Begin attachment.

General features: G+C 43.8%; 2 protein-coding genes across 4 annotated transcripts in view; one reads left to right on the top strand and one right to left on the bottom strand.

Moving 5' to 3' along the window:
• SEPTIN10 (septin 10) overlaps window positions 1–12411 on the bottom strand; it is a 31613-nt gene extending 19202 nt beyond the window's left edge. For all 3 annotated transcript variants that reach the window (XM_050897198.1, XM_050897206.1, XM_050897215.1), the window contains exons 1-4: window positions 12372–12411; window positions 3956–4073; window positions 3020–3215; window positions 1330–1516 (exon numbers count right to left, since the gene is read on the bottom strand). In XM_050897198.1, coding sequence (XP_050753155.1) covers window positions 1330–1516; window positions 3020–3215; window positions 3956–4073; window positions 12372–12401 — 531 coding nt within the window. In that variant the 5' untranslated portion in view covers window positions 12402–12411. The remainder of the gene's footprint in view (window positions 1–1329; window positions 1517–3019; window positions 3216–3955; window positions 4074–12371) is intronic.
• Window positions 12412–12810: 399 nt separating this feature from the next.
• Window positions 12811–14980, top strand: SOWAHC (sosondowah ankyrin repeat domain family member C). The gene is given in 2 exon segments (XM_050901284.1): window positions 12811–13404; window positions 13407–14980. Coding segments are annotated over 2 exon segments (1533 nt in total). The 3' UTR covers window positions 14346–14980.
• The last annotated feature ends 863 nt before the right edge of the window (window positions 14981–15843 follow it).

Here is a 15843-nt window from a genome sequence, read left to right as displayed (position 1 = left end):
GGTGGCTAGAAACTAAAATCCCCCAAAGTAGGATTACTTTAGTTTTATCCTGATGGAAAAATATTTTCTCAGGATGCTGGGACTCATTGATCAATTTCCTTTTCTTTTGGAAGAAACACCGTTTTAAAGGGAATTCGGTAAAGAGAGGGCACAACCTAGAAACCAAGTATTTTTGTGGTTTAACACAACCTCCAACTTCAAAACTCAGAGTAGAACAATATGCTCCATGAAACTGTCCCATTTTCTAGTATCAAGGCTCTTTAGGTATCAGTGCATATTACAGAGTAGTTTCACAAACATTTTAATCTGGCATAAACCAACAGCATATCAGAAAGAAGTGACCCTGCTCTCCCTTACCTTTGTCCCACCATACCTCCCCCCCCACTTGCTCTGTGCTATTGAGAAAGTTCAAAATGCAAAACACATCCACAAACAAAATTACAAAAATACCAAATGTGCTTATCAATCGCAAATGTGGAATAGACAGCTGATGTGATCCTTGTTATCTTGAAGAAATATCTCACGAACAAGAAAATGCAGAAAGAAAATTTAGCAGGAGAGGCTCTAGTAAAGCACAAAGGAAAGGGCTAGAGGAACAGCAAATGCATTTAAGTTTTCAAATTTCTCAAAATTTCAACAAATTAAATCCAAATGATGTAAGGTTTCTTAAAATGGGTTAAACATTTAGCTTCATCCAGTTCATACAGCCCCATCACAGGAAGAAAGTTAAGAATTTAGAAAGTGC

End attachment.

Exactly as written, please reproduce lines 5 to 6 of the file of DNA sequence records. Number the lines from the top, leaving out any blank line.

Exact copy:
• Window positions 12811–14980, top strand: SOWAHC (sosondowah ankyrin repeat domain family member C). The gene is given in 2 exon segments (XM_050901284.1): window positions 12811–13404; window positions 13407–14980. Coding segments are annotated over 2 exon segments (1533 nt in total). The 3' UTR covers window positions 14346–14980.
• The last annotated feature ends 863 nt before the right edge of the window (window positions 14981–15843 follow it).